The hot sun beats down on him, so he takes off his shoes and wraps them in his coat. Spying the horned turtle from the previous chapter, he picks it up and wraps it in the coat as well.
. John Steinbeck aims to express the American political and social system as the reflection on characterization, plot, and symbols in The Grapes of Wrath. Steinbeck s characters struggle desperately against forces beyond their understanding or control. Many of those characters suffer tragic fates, yet they almost always marriage to exhibit bravery and retain a sense of dignity throughout their struggles.
Steinbeck s ability to combine harsh critiques of the political and social systems of his times with genuine artistry in his characterization, plot, and language is unique in American literature.
The Grapes of Wrath is the historically authentic story of the Joad family; Oklahoma farmers dispossessed of their land and forced to become migrant farmers in California.
The Turtle is an excerpt from the opening pages of this novel, which won the National Book Award and the Pulitzer Prize. The book aroused public sympathy for the plight of migratory farm workers and established Steinbeck as one of the most highly regarded writers of his day.
Steinbeck s belief in social justice, and in the human ability to learn from and rise above suffering, infused all his work. His stories and novels, many of which are set in the agriculture region of northern California where he grew up, capture the poverty, desperation, and social injustice experienced by many working-class Americans during the bleak period in American national history.
As in the works of naturalist writers like Stephen Crane and Jack London, Steinbeck s characters struggle desperately against forces beyond their understanding or control. Tom Joad hitch-hikes home after spending four years in prison for killing a man in a drunken fight.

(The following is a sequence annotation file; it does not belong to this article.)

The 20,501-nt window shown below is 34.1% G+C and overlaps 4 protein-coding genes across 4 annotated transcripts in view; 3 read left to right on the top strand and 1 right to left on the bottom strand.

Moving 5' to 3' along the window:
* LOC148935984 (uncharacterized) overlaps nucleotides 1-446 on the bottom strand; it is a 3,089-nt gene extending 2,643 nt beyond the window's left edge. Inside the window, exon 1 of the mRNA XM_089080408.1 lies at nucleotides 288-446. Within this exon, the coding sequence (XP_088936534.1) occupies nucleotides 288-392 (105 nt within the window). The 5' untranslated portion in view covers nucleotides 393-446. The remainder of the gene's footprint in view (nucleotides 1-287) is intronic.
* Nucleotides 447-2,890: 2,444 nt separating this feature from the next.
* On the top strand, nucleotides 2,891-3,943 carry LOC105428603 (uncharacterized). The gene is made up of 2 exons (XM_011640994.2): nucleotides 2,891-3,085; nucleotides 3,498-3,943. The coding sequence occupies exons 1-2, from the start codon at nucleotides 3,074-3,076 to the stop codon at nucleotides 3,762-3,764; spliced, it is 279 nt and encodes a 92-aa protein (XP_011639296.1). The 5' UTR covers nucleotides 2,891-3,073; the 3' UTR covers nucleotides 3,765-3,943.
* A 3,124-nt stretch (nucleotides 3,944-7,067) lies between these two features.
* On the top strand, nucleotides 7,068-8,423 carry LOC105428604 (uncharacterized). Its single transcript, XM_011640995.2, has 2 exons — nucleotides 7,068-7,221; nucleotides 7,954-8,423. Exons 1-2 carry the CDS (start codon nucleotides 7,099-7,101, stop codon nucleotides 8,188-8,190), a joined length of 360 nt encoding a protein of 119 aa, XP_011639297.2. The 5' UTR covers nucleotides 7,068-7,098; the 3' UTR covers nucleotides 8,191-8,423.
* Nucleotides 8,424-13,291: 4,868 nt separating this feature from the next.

On his way he meets Jim Casy, an ex-preacher, whom he knows. Casy accompanies Tom to the Joads house but they find it deserted and damaged.
Mulcy Graves explains that the landowners forced the tenant-farmers to leave and that the Joads are staying at Uncle John s house prior to their departure for California.
Casy and Tom eat with Muley and next morning join the family at Uncle John s. The family agrees to take Casy to California with them.
They sell or destroy the possessions which they cannot take with them, load up the truck, and prepare to leave. Grampa suddenly decides that he will not go, so Pa, Ma, and Tom decide to dope him and take him.
The intercalary chapters or interchapters, that is those chapters which are not part of the narrative of the Joad family deal with the drought in Oklahoma 1st chaptera turtle crossing a highway 3rd chapter.
The Joads travel on Route 66 and on the first night of their journey meet the Wilsons, another migrant family Grampa dies in the Wilsons tent and the family buries him. Tom and Al repair the Wilsons car and the families continue the journey together.
When the Wilsons car breaks down again Tom and Al repair it after buying a spare part and some tools cheaply from a one-eyed wrecking-yard assistant.